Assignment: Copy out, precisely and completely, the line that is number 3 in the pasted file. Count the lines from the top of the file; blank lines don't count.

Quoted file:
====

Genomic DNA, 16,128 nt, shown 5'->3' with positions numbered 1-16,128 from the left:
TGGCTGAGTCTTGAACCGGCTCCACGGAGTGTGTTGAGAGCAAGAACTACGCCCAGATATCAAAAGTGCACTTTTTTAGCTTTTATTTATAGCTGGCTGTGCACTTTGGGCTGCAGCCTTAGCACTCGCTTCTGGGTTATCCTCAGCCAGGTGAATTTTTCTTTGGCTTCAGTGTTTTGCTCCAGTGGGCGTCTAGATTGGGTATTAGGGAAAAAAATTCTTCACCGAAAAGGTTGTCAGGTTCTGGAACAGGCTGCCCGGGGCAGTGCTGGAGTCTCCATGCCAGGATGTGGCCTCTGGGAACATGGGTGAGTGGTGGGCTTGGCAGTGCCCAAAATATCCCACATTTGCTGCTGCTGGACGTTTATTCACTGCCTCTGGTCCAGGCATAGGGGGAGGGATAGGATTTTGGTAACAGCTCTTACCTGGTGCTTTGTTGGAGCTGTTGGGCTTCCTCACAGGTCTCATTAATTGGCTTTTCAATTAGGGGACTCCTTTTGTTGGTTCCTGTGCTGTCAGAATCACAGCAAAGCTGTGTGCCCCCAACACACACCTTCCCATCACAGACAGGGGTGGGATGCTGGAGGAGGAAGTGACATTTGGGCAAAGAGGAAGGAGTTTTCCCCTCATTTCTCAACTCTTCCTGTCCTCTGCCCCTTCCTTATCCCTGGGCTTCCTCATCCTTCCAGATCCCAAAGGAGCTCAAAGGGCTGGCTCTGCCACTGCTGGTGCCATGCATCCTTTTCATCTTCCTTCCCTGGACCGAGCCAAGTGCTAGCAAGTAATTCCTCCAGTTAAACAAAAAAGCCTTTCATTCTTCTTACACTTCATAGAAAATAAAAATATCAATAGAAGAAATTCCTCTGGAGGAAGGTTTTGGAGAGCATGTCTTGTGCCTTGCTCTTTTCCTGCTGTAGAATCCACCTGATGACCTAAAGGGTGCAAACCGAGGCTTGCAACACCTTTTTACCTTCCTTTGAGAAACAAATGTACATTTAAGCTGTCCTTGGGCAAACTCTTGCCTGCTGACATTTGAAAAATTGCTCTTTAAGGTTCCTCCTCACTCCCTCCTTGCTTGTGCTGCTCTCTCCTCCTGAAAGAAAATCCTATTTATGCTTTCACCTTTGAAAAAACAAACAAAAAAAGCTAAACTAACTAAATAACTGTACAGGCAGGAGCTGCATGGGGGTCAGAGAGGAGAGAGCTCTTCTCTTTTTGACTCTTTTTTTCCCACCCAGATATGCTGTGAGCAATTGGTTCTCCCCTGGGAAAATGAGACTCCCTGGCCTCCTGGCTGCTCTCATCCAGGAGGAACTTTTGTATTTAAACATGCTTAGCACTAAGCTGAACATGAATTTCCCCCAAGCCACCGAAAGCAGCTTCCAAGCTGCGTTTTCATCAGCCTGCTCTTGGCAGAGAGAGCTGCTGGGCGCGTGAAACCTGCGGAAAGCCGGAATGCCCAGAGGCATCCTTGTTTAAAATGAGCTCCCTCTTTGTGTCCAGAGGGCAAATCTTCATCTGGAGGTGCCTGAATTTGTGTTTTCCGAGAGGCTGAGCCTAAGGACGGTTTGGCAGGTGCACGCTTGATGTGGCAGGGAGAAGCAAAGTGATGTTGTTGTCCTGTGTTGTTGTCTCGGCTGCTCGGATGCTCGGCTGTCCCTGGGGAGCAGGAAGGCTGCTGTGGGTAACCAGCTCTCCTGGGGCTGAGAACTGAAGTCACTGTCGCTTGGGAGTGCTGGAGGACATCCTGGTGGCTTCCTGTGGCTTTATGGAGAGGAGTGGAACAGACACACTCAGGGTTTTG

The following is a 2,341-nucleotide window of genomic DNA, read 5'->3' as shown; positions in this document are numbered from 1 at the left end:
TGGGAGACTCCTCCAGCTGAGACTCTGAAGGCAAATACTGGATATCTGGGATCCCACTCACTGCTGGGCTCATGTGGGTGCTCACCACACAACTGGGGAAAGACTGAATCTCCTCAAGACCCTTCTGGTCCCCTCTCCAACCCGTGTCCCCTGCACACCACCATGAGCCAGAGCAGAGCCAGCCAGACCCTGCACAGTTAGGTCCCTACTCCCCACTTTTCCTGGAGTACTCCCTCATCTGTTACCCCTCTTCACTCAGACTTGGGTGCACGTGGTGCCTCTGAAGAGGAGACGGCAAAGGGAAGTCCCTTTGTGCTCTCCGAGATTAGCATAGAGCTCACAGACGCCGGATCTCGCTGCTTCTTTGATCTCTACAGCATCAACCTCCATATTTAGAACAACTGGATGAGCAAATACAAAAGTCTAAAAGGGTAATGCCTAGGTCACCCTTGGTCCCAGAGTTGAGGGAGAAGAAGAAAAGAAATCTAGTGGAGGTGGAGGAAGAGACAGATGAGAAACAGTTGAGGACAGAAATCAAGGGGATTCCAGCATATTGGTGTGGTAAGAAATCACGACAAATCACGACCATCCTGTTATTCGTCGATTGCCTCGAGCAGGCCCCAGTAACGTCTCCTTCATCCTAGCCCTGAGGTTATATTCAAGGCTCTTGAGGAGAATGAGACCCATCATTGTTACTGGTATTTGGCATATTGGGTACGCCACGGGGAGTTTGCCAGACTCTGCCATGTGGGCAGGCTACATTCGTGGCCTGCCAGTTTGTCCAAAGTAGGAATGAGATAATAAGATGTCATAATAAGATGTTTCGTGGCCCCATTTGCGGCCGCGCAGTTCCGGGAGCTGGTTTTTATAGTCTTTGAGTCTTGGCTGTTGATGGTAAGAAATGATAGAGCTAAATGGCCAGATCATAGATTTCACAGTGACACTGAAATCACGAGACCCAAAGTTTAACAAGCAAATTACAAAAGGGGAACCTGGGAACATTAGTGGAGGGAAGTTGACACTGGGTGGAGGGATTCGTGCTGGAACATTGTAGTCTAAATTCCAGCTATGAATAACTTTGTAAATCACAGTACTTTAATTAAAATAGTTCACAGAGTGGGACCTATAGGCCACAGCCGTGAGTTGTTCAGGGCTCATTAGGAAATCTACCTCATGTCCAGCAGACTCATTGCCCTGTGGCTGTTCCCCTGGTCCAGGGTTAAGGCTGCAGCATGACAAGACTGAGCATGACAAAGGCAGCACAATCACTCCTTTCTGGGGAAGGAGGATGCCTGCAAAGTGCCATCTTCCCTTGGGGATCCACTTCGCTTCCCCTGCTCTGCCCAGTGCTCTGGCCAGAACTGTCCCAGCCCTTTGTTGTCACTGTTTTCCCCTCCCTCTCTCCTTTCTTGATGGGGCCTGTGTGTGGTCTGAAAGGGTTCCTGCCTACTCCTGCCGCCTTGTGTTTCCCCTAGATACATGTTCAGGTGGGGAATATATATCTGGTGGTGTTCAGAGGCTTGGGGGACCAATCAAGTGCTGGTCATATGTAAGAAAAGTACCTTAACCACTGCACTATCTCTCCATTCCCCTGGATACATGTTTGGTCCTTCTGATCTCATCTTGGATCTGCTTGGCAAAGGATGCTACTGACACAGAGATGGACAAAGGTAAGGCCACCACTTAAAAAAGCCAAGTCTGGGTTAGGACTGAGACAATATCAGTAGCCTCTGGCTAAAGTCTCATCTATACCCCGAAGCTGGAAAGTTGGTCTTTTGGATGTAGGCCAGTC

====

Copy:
The following is a 2,341-nucleotide window of genomic DNA, read 5'->3' as shown; positions in this document are numbered from 1 at the left end: